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Title:Effect of sire line and rate of gain on pork quality
Author(s):Schunke, Emily Danielle
Advisor(s):Dilger, Anna C
Department / Program:Animal Sciences
Discipline:Animal Sciences
Degree Granting Institution:University of Illinois at Urbana-Champaign
Subject(s):sire line
rate of gain
growth performance
pork quality
Abstract:Terminal sire selection is a critical factor in modern day swine production as it has the ability to influence characteristics that affect the financial stability of the producer and packer while concomitantly influencing the eating experience of the consumer. Pietrain pigs are often utilized in swine production as they increase feed efficiency and improve both carcass and lean yields whereas, Duroc pigs are known for fast growth and improved overall meat quality. Three experiments were conducted to evaluate the effects of Duroc and Pietrain sire lines on growth performance, carcass cutability, and early and aged pork quality. For these three experiments, the MIXED procedure of SAS was used to evaluate the fixed effects of sire line, sex, and their interactions on pork quality and considered significant at P<0.05. In the first study, an American purebred (AP) Pietrain terminal sire line (n=135) was selected for feed efficiency and lean tissue accretion while a European crossbred, 25% Pietrain, (EC) terminal sire line (n=114) was chosen for lean tissue accretion and carcass merit. As expected, EC sired pigs had an increased (P=0.03) standardized fat free lean (FFL) by 1.63% units. American Pietrain sired pigs had darker loins and chops as early ventral visual color was increased (0.46 units, P<0.001), early ventral L* was decreased (0.89 units, P=0.05), early chop visual color was increased (0.14, P=0.03), and early chop L* was decreased (1.18, P=0.03). Overall, EC sired pigs were leaner, while AP sired pigs had darker (early) loins and chops. In a second experiment, a Duroc terminal sire line (n=160), selected for premium meat quality based programs (MQ), was compared to a Duroc terminal sire line (n=144) that was selected for competitive growth and performance (GP). Overall (d0-98), GP sired pigs had increased G:F (0.01 kg/d, P=0.03), while MQ sired pigs had darker, heavier marbled loins as early ventral L* was decreased (1.67, P=0.01) and early ventral visual marbling was increased (0.28, P<0.01). Aged ventral visual marbling was increased (0.28, P<0.001) in MQ sired pigs. Belly thickness and flop were increased (P<0.01) by 0.19 cm and 3.5 cm, respectively in MQ sired pigs. Ultimately, GP sired pigs had increased G:F, but MQ sired pigs had improved pork quality. In a third experiment, pigs were sourced from 2 different sire lines of Duroc ancestry. Red (n=160) and Green (n=160) represented either a P26 Duroc sire line or a competitor Duroc sire line. Overall, Green sired pigs had increased average daily gain (ADG; 0.07, kg/d, P<0.001), while Red sired pigs had increased FFL (1.31%, P<0.01). Loin marbling scores were higher (P≤ 0.01) in both the aged ventral (0.48) and chop (0.36) of Green sired pigs. Additionally, Green sired pigs had thicker and firmer bellies as indicated by increased (P<0.001) belly thickness (3.97 vs. 3.59) and belly flop (19.64 vs. 15.63). Ultimately, Red sired pigs were leaner leading to greater carcass merit, but Green sired pigs had increased ADG and improved pork quality characteristics. Lastly, pork hot carcass weights (HCW) have increased from 82 to 96.5 kg over the last 25 years. As carcasses become heavier, chops become more tender. One possible explanation for this increase in tenderness is increased ADG or growth rates in pigs that reach heavier weights. Therefore, 634 pigs (Duroc or Pietrain sire ancestry) were sourced from 4 separate groups which were raised over two and a half years. Pigs were raised under the same conditions and divided into three groups based on ADG (kg/d) from 12-26wk of age; slow (<0.96kg/d, n=96), intermediate (0.96-1.16kg/d, n=452), and fast (≥1.17kg/d, n=86). Overall ADG was increased (P<0.001) in fast growing pigs by 0.15 kg/d. Aged ventral visual color was increased (P=0.03) in fast and intermediate growing pigs by 0.23 units. Intermediate growing pigs had firmer loins (P=0.04) by 0.07 units. Ventral a* increased as growth rate increased (P=0.04) indicating fast growing pigs had the reddest loins (9.77 vs. 9.26 vs. 8.99). Instrumental tenderness did not differ (P=0.51) between growth rate groups. While faster growth rates improved aged ventral visual color, instrumental tenderness did not differ between groups.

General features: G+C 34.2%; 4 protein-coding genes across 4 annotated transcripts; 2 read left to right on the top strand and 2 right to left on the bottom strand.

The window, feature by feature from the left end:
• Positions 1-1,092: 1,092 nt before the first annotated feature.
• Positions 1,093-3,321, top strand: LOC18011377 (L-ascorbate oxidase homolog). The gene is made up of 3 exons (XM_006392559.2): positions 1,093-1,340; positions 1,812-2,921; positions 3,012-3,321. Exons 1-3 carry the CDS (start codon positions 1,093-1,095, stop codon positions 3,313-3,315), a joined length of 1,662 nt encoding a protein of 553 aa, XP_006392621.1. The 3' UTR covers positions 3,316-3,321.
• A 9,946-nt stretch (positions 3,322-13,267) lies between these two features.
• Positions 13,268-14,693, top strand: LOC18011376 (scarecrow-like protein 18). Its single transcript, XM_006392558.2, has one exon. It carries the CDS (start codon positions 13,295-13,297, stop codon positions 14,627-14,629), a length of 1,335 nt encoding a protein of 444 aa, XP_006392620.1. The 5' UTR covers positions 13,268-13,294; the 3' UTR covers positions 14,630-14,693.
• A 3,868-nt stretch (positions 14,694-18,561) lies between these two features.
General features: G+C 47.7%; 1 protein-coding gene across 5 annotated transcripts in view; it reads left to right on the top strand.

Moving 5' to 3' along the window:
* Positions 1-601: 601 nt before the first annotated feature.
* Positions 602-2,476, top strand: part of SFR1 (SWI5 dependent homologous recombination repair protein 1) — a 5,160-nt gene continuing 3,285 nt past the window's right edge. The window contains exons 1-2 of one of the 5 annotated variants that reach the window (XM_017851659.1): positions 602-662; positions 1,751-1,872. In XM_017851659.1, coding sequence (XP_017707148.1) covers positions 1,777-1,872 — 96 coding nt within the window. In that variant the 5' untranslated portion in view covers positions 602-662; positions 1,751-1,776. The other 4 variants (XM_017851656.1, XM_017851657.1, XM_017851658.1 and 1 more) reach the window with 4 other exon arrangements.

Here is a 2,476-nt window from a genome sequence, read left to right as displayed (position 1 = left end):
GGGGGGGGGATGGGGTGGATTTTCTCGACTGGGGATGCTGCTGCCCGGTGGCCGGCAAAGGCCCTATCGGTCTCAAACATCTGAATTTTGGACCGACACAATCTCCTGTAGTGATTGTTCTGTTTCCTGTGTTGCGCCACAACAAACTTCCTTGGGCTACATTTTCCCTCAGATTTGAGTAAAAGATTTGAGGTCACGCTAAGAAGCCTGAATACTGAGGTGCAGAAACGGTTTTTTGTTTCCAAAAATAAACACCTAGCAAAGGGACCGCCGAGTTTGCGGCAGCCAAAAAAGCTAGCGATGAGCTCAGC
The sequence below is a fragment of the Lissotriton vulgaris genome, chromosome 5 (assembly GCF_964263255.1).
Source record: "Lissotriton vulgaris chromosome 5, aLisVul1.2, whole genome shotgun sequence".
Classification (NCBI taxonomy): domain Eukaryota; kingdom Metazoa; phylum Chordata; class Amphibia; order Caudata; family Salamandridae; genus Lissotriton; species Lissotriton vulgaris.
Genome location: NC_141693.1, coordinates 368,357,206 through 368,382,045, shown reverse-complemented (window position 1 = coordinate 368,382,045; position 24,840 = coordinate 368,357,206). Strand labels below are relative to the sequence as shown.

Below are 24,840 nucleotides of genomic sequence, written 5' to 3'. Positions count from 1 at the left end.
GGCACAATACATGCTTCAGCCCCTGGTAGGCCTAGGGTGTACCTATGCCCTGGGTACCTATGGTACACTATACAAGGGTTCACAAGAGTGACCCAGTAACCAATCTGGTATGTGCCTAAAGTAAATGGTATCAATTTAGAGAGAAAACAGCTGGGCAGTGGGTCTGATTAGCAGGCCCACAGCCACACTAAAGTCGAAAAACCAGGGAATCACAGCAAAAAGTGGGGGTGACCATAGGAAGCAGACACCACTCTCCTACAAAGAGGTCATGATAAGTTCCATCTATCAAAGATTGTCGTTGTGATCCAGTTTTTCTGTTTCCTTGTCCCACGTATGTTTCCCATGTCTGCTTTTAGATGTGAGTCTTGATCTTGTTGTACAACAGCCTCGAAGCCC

Issue Date:2020-04-23
Rights Information:Copyright 2020 Emily Schunke
Date Available in IDEALS:2020-08-26
Date Deposited:2020-05

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